Unemployment rate rises to 11-month high
Construction jobs decline for a second consecutive month after peaking in May
Hawaii’s unemployment rate rose in July to its highest level in 11 months as construction companies tapped the brakes on what had been one of the state’s hottest industries.
The state’s seasonally adjusted jobless rate inched up one-tenth of a percentage point to 3.5 percent after June’s number was revised upward to 3.4 percent from 3.3 percent, according to data released Friday by the state Department of Labor and Industrial Relations. The last time the jobless rate was at this level was August 2015, when it also hit 3.5 percent. The number has been ticking up since dropping to 3.1 percent in February and March.
The number of construction jobs has fallen for two straight months after peaking at 40,600 in May. There were 39,400 construction workers employed in July.
Building permits have been declining throughout the year, according to Eugene Tian, chief economist
We still have one of the lowest unemployment rates in the nation.”
Eugene Tian Chief economist, state Department of Business, Economic Development and Tourism
for the state Department of Business, Economic Development and Tourism.
“We knew sooner or later that construction jobs would be reflected in the decrease in building permits,” he said. “When issuing building permits, it takes about a half-year to one year to start construction, so it’s not surprising to see construction jobs decrease.”
Tian is still upbeat about the economy even though July’s numbers showed a higher unemployment rate and fewer nonfarm payroll jobs.
“It doesn’t show a trend because most of the industries are still growing,” Tian said. “The slowdown for the month actually happened in just three industries: professional and business services, state government and construction. We still have one of the lowest unemployment rates in the nation.”
Total nonfarm payroll jobs last month decreased by 400, to 650,800, but still were up by 14,100, or 2.2 percent, over the past year. The nonfarm payroll jobs figure includes people who might hold multiple jobs but doesn’t include people who are self-employed.
For July, Hawaii’s unemployment rate remained the sixth lowest in the country behind South Dakota (2.8 percent), New Hampshire (2.9 percent), Nebraska (3.1 percent), North Dakota (3.1 percent) and Vermont (3.2 percent).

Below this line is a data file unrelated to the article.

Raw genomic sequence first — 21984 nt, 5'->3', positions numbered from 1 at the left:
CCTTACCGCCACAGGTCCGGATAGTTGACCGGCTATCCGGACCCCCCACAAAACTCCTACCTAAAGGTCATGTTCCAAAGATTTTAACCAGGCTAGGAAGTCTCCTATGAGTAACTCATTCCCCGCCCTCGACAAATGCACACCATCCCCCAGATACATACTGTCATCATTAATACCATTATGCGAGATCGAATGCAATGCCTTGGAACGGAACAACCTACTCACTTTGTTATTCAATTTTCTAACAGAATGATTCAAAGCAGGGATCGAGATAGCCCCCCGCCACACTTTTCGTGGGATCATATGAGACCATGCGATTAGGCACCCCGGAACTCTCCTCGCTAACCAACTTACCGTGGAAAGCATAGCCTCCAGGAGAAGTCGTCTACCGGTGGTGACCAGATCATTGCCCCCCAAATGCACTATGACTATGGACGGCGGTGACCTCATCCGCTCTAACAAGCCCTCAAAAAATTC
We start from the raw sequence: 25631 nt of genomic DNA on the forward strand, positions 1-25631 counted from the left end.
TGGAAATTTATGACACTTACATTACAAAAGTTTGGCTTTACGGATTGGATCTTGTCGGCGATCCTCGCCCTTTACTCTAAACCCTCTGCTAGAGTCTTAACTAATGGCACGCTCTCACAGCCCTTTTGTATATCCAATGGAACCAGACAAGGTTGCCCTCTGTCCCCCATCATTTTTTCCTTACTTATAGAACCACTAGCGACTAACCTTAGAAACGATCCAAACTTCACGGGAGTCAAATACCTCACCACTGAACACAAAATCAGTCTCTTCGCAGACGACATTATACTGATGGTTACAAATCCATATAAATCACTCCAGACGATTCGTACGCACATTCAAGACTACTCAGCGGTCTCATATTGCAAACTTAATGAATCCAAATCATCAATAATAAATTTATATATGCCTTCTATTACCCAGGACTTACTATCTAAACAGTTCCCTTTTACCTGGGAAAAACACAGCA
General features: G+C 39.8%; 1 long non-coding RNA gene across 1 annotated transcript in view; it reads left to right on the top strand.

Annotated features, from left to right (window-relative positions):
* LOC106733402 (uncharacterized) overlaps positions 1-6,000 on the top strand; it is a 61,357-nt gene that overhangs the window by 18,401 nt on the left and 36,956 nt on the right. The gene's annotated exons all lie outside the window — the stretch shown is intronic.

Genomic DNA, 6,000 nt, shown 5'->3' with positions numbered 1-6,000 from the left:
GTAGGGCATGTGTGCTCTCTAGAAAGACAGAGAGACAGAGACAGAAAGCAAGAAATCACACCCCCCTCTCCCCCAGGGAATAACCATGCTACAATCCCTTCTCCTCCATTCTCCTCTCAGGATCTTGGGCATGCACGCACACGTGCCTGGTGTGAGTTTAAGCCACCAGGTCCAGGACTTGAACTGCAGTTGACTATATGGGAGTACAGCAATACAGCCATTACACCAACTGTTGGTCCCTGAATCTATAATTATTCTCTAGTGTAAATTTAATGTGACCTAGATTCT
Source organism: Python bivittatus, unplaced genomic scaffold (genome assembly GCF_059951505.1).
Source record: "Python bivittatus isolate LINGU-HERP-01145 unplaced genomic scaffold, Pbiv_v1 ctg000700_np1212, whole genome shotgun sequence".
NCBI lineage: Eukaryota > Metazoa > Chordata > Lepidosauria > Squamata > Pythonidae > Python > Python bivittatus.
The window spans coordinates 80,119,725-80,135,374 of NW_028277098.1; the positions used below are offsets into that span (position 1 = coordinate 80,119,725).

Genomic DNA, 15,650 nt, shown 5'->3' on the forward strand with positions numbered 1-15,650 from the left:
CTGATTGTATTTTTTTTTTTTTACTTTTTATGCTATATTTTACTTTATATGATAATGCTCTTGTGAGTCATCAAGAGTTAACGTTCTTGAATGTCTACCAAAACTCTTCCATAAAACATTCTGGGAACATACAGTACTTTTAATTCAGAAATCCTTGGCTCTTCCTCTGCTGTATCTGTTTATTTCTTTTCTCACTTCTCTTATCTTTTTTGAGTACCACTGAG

The state’s lowest unemployment rate dating back to January 1976 — the oldest available data on the U.S. Labor Department website — was 2.4 percent, achieved from October through December 2006 and May through September 1989.
The U.S. unemployment rate held steady at 4.9 percent in July.
Among the payroll jobs, the largest loss last month was in professional and business services, down 900. Most of the drop was in the administrative and support sector. Construction was down 900 jobs. Government employment fell by 700 jobs, largely as a result of seasonal fluctuation at the Department of Education.
The largest increases came from the leisure and hospitality industry, which rose by 1,400 jobs, and educational and health services, up 300.
In another measure of the Hawaii economy, the state’s labor force, which includes people who are employed and those who are unemployed but actively seeking work, fell to 684,300 last month from 685,600 in June.
There were 660,650 people employed in July, down from 662,550 the previous month, while the number of unemployed increased to 23,650 from 23,050.
Hawaii’s unemployment rate is derived largely from a monthly telephone survey of households, while a separate survey of businesses determines the number of nonfarm payroll jobs.
The unemployment rate decreased in all four major counties from the previous month. State and national labor force data are adjusted for seasonal factors, but the county jobs data are not seasonally adjusted and thus do not take into account variations such as the winter holiday and summer vacation seasons.
Honolulu County’s rate fell to 3.1 percent from 3.7 percent, Hawaii County’s rate declined to 4.6 percent from 5.1 percent, Kauai County’s rate dropped to 3.5 percent from 4.1 percent and Maui County’s rate slipped to 3.6 percent from 3.9 percent.
Within Maui County, Maui’s jobless rate fell to 3.4 percent from 3.6 percent, Molokai’s rate tumbled to 9.3 percent from 11.6 percent and Lanai’s rate dropped to 6.7 percent from 7.6 percent.
The leisure and hospitality industry had the largest increase in the job market with a growth of 1,400 positions. Job applicants Kirk Fong, left, and Lanoa Keahinuuanu attended The Hawaii Career Expo on Aug. 8.